Consideringthisaversiontocrowdedparties,it’snosurprisethatrecordingCan’tDiewasafairlysolitaryaffairforChrisFarren.It’satrulyDIYalbum;“Iwantedtoproducemyownrecord.Iwantedtoengineermyownrecord.I’dhadalotofideas,sonically,thatIfeltlikemaybeifIbroughtinanotherproducer,[they]wouldbelike,‘Oh,that’swrong.Thatdoesn’tsoundright’.”Instead,Farrenwentwithhisgut,sometimesevenmakingmistakesbutleavingtheminbecausehethoughtitsoundedcool.(“Weirdoartistgarbage,”helaughs.)Thealbumwasrecordedinaguestroom—onewherehe’dhavetoshutofftheairconditionerwheneveritwastimetorecord—thatdidn’tevenhaverealsoundproofing.Infact,youcanevenheardogsbarkingoutsideinthebackground.Can’tDiemanagestosimultaneouslyhavealo­fisoundthat’sstillincrediblyrich.IthelpsthatFarrenenliststhehelpofsomeofhisfriendsontherecord—SeanStevensonondrums,CaseyLeeonguitar,JeffRosenstockandMattAgrellaaddinghornarrangements,andLauraStevensoncontributingvocals.Farren’sfriendshelpedmakeCan’tDiesurpassFarren’soriginalvision.“ItjusttookittoaplaceIcould’veneverimagined.”Attheendoftheday,however,Can’tDieisarecordthatiswhollyreflectiveofChrisFarren’ssound.It’snotFakeProblemsorAntarctigoVespuccibutinsteadit’sentirelyFarren’s:resonatingindie­popthatcapturesalloftheweirdlittleanxietiesofbeinginyourtwentiesandrealizingthatyoucan’tcontroleverythingaroundyou.“OnceIgotpastthatego­drivenstuffandrealizingthattheworlddoesn’trevolvearoundme,itwasaloteasierformetogetthroughtheworld,”saysFarren.“It’sheavy!It’saheavyworld.”That’strue,butCan’tDieaddssomelightness,resultinginarecordthatmakeslistenershappywhilealsorecognizingthatit’sOKtobesadsometimes.
Page 2 of 2
Zoom out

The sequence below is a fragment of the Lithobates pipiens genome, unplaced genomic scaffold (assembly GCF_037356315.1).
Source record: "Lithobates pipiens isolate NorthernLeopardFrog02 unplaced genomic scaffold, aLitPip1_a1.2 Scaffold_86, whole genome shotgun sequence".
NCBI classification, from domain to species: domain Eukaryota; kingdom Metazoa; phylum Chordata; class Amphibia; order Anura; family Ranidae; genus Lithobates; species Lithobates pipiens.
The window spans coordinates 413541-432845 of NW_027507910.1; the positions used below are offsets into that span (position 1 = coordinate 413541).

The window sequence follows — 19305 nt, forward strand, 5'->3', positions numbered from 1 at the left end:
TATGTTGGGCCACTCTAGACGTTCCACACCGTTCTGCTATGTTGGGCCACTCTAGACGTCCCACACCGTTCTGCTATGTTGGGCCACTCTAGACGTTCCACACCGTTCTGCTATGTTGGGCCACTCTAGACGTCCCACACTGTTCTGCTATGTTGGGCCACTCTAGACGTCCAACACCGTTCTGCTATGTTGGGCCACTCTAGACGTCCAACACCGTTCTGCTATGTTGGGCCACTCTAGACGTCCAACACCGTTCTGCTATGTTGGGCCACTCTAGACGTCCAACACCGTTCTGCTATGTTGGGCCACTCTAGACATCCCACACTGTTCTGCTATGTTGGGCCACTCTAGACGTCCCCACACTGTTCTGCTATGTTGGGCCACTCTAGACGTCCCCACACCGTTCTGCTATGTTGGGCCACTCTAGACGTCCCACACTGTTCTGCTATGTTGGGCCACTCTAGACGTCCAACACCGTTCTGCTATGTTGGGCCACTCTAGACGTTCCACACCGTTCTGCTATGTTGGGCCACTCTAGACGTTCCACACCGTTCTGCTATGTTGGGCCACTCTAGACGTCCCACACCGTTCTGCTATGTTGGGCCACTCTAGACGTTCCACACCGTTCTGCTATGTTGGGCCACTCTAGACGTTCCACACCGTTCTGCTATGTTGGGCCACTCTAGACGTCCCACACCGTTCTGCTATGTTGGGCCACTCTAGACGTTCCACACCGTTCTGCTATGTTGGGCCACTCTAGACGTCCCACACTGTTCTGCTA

Zoom in
Page up
Page down
Fullscreen
Print

Field Medic

Field Medic is the lo-fi folk project of Kevin Patrick. His first release on Run For Cover Records, Songs From the Sunroom, compiles material he’s recorded and released over two years from a small sunroom in San Francisco which doubled as his bedroom. At eighteen, Patrick discovered the music of Joni Mitchell and Bob Dylan, who changed his perspective on what a song could be and led to him developing his own style which he describes as “freak folk/post country with an emphasis on finger style guitar and lyrics.”Patrick initially embraced lo-fi because he felt that his home recordings were a truer method of expressing what hewas creating than anything he could do in a studio. Drawing inspiration from new wave and rap, Patrick pushed the boundaries of what a folk song could be, incorporating new elements in each subsequent release from analogue drum machines to Casio keyboards to banjo. The immediacy of that recording process and the freedom of experimentation inherent within are central to Field Medic’s character, extending through his music to his freestyle, improvised mixtapes and his poetry. The tracks on Songs From the Sunroom were recorded during a heightened creative period and released as an almost non-stop flurry of EPs, albums, and singles, all of which have been shared via Bandcamp since 2014. As Field Medic, Patrick has released every song he has ever recorded, a conscious decision summed up in his philosophy that “all expression is valid”. “I don’t believe in perfection, I learned that perfect wasn’t real” he explains, continuing “To me [the tracks on SFtS] aren’t demos, they’re the finished songs because no one was waiting on any other versions, so why would I?”This past January, Patrick gave up his sunroom in San Francisco to travel around the country playing music. Along the way he has joined up with acts such as Pinegrove and The Neighborhood as well as appearing at Outside Lands 2017. The coming year will find Field Medic recording his debut full-length for Run For Cover Records and touring heavily.

$13.00 - $15.00

Tickets Available at the Door

Upcoming Events
Songbyrd Music House